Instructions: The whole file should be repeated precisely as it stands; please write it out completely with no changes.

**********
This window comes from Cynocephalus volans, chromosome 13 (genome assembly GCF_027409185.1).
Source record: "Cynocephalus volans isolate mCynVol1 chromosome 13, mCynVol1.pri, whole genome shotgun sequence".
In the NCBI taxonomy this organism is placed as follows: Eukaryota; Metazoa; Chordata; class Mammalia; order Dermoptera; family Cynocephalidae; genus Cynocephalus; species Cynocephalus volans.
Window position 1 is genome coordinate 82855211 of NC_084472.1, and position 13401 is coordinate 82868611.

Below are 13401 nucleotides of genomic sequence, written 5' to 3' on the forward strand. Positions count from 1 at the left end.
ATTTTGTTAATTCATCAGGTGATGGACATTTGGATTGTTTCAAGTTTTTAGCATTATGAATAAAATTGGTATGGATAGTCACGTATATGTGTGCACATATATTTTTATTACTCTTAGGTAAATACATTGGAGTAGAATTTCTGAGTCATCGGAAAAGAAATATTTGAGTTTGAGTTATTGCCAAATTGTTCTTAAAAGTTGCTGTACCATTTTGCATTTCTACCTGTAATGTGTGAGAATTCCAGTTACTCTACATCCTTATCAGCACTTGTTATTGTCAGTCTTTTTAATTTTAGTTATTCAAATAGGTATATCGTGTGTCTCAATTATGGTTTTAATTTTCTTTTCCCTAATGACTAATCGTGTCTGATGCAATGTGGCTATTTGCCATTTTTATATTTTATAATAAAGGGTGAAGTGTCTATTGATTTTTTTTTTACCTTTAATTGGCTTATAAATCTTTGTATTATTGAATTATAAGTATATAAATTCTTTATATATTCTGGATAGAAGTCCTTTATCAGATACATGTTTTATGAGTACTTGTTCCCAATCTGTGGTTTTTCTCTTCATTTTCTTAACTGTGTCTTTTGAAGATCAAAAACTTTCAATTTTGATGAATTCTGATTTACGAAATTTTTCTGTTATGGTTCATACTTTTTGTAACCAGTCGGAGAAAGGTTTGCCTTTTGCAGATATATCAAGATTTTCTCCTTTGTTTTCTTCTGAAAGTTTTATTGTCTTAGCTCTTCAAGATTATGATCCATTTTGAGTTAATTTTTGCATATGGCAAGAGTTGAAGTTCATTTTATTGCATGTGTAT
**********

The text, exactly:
This window comes from Cynocephalus volans, chromosome 13 (genome assembly GCF_027409185.1).
Source record: "Cynocephalus volans isolate mCynVol1 chromosome 13, mCynVol1.pri, whole genome shotgun sequence".
In the NCBI taxonomy this organism is placed as follows: Eukaryota; Metazoa; Chordata; class Mammalia; order Dermoptera; family Cynocephalidae; genus Cynocephalus; species Cynocephalus volans.
Window position 1 is genome coordinate 82855211 of NC_084472.1, and position 13401 is coordinate 82868611.

Below are 13401 nucleotides of genomic sequence, written 5' to 3' on the forward strand. Positions count from 1 at the left end.
ATTTTGTTAATTCATCAGGTGATGGACATTTGGATTGTTTCAAGTTTTTAGCATTATGAATAAAATTGGTATGGATAGTCACGTATATGTGTGCACATATATTTTTATTACTCTTAGGTAAATACATTGGAGTAGAATTTCTGAGTCATCGGAAAAGAAATATTTGAGTTTGAGTTATTGCCAAATTGTTCTTAAAAGTTGCTGTACCATTTTGCATTTCTACCTGTAATGTGTGAGAATTCCAGTTACTCTACATCCTTATCAGCACTTGTTATTGTCAGTCTTTTTAATTTTAGTTATTCAAATAGGTATATCGTGTGTCTCAATTATGGTTTTAATTTTCTTTTCCCTAATGACTAATCGTGTCTGATGCAATGTGGCTATTTGCCATTTTTATATTTTATAATAAAGGGTGAAGTGTCTATTGATTTTTTTTTTACCTTTAATTGGCTTATAAATCTTTGTATTATTGAATTATAAGTATATAAATTCTTTATATATTCTGGATAGAAGTCCTTTATCAGATACATGTTTTATGAGTACTTGTTCCCAATCTGTGGTTTTTCTCTTCATTTTCTTAACTGTGTCTTTTGAAGATCAAAAACTTTCAATTTTGATGAATTCTGATTTACGAAATTTTTCTGTTATGGTTCATACTTTTTGTAACCAGTCGGAGAAAGGTTTGCCTTTTGCAGATATATCAAGATTTTCTCCTTTGTTTTCTTCTGAAAGTTTTATTGTCTTAGCTCTTCAAGATTATGATCCATTTTGAGTTAATTTTTGCATATGGCAAGAGTTGAAGTTCATTTTATTGCATGTGTAT